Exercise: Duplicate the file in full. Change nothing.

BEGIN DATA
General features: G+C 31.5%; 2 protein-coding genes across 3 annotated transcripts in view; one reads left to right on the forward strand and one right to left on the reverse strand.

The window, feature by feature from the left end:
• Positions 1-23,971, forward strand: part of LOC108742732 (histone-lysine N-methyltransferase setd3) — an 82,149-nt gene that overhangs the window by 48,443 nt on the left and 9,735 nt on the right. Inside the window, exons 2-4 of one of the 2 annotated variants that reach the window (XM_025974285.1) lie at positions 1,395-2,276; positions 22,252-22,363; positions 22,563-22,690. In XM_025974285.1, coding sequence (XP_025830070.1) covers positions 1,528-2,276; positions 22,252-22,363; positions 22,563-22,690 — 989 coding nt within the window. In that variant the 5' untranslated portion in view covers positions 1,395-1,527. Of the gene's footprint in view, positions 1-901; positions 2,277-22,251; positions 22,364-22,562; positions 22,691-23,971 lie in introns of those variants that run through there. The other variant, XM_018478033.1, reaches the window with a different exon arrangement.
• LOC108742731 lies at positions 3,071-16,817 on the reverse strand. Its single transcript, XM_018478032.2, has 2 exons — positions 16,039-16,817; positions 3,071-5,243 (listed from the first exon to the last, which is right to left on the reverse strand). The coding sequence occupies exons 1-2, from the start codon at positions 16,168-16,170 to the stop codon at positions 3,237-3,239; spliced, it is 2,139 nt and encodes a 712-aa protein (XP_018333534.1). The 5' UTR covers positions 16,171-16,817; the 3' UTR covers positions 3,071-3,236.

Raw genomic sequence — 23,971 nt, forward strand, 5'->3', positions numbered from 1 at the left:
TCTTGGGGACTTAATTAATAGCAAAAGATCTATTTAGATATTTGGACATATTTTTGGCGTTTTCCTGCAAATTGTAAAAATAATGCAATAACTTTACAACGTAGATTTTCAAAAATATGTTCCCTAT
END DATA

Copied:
General features: G+C 31.5%; 2 protein-coding genes across 3 annotated transcripts in view; one reads left to right on the forward strand and one right to left on the reverse strand.

The window, feature by feature from the left end:
• Positions 1-23,971, forward strand: part of LOC108742732 (histone-lysine N-methyltransferase setd3) — an 82,149-nt gene that overhangs the window by 48,443 nt on the left and 9,735 nt on the right. Inside the window, exons 2-4 of one of the 2 annotated variants that reach the window (XM_025974285.1) lie at positions 1,395-2,276; positions 22,252-22,363; positions 22,563-22,690. In XM_025974285.1, coding sequence (XP_025830070.1) covers positions 1,528-2,276; positions 22,252-22,363; positions 22,563-22,690 — 989 coding nt within the window. In that variant the 5' untranslated portion in view covers positions 1,395-1,527. Of the gene's footprint in view, positions 1-901; positions 2,277-22,251; positions 22,364-22,562; positions 22,691-23,971 lie in introns of those variants that run through there. The other variant, XM_018478033.1, reaches the window with a different exon arrangement.
• LOC108742731 lies at positions 3,071-16,817 on the reverse strand. Its single transcript, XM_018478032.2, has 2 exons — positions 16,039-16,817; positions 3,071-5,243 (listed from the first exon to the last, which is right to left on the reverse strand). The coding sequence occupies exons 1-2, from the start codon at positions 16,168-16,170 to the stop codon at positions 3,237-3,239; spliced, it is 2,139 nt and encodes a 712-aa protein (XP_018333534.1). The 5' UTR covers positions 16,171-16,817; the 3' UTR covers positions 3,071-3,236.

Raw genomic sequence — 23,971 nt, forward strand, 5'->3', positions numbered from 1 at the left:
TCTTGGGGACTTAATTAATAGCAAAAGATCTATTTAGATATTTGGACATATTTTTGGCGTTTTCCTGCAAATTGTAAAAATAATGCAATAACTTTACAACGTAGATTTTCAAAAATATGTTCCCTAT